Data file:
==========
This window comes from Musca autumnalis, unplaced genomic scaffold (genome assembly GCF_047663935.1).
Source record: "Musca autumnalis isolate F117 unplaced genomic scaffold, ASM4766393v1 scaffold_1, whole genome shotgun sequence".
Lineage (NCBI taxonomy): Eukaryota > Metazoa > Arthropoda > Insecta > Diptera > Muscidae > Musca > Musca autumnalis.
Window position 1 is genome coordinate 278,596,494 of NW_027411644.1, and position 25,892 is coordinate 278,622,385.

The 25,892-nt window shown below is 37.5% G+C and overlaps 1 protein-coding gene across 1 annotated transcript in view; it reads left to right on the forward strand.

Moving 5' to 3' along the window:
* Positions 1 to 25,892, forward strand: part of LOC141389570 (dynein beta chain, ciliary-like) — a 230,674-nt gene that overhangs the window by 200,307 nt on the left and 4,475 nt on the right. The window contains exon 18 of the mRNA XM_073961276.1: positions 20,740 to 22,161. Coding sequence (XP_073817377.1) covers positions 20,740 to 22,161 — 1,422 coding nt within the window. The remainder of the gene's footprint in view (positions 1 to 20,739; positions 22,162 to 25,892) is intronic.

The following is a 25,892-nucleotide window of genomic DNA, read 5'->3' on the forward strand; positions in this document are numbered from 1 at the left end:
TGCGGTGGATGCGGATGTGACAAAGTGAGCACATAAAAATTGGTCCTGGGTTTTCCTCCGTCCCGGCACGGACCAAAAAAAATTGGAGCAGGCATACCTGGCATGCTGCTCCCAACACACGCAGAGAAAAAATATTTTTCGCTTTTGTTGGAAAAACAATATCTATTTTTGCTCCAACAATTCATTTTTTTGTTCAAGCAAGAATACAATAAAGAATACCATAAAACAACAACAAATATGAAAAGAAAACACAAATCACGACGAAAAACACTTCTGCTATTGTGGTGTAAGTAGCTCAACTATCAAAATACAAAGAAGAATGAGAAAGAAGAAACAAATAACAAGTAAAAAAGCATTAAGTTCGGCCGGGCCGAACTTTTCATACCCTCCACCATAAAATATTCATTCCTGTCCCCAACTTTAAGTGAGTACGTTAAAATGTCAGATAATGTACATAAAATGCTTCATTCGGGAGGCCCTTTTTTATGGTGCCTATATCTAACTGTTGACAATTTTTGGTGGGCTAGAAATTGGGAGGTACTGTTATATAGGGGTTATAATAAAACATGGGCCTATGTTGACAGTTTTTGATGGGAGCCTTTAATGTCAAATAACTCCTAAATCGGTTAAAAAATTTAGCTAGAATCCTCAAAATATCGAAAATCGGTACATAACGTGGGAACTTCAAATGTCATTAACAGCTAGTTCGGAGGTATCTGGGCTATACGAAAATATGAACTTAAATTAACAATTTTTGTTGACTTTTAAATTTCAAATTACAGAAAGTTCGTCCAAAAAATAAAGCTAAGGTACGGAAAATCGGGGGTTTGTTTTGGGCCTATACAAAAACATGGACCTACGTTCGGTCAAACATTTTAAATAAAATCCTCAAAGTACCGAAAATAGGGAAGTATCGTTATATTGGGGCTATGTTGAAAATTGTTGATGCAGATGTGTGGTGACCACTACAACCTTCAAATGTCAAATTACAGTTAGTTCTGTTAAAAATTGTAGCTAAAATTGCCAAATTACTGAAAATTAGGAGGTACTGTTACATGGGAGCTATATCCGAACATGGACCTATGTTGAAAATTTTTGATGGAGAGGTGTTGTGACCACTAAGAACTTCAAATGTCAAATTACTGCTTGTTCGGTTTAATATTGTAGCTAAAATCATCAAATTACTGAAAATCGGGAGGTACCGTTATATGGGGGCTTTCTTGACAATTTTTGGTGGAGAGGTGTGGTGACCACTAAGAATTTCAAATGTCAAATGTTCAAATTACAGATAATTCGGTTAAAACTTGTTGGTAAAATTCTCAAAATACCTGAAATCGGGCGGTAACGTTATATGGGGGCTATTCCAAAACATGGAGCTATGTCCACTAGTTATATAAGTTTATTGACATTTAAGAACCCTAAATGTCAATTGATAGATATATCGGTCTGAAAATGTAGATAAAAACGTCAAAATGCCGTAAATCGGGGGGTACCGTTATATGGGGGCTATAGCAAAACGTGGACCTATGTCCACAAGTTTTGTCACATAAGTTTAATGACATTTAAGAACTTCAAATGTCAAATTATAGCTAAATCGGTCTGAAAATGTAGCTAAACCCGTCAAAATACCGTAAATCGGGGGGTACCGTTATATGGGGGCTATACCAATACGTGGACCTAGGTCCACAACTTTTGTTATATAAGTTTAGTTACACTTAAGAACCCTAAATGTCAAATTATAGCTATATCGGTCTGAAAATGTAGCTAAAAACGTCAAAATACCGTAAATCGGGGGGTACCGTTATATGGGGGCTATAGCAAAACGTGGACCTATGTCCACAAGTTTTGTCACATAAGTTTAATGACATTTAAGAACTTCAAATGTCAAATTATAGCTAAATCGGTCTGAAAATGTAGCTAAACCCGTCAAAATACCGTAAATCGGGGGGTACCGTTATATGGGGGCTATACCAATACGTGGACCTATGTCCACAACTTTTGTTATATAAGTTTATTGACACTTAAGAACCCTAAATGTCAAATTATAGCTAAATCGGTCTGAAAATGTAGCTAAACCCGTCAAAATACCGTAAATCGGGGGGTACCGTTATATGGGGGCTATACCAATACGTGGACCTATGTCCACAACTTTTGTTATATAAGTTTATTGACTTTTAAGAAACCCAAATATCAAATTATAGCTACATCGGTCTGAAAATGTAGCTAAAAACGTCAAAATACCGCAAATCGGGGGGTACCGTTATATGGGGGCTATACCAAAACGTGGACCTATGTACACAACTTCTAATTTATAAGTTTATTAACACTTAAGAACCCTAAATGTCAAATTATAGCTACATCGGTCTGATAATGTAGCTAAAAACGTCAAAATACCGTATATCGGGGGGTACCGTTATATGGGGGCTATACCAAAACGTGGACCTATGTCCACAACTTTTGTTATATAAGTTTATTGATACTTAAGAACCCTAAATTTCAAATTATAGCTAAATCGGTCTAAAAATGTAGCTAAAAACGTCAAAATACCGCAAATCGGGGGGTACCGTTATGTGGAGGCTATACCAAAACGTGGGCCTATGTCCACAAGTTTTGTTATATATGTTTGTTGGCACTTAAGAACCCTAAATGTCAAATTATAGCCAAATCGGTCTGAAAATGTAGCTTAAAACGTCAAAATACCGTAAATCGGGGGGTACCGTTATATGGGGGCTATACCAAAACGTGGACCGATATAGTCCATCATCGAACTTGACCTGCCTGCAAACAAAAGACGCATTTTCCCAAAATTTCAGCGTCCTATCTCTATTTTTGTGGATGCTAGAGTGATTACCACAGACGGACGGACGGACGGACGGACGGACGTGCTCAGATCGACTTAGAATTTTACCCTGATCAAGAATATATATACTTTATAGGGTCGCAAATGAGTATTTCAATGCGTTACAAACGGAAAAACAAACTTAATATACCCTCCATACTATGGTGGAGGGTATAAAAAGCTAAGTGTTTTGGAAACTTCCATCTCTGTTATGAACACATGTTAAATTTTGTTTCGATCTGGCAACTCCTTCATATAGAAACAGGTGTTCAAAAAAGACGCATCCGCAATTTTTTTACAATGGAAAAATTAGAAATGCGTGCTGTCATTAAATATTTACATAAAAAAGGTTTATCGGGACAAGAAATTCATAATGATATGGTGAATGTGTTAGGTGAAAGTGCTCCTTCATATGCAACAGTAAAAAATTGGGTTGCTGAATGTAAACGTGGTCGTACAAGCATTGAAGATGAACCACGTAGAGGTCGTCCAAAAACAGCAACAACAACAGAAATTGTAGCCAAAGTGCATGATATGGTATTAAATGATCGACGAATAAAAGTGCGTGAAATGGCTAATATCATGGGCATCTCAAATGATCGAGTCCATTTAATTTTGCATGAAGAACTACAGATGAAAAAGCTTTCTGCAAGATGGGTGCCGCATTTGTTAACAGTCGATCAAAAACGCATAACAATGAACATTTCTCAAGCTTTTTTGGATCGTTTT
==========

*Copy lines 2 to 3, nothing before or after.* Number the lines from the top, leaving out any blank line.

Source record: "Musca autumnalis isolate F117 unplaced genomic scaffold, ASM4766393v1 scaffold_1, whole genome shotgun sequence".
Lineage (NCBI taxonomy): Eukaryota > Metazoa > Arthropoda > Insecta > Diptera > Muscidae > Musca > Musca autumnalis.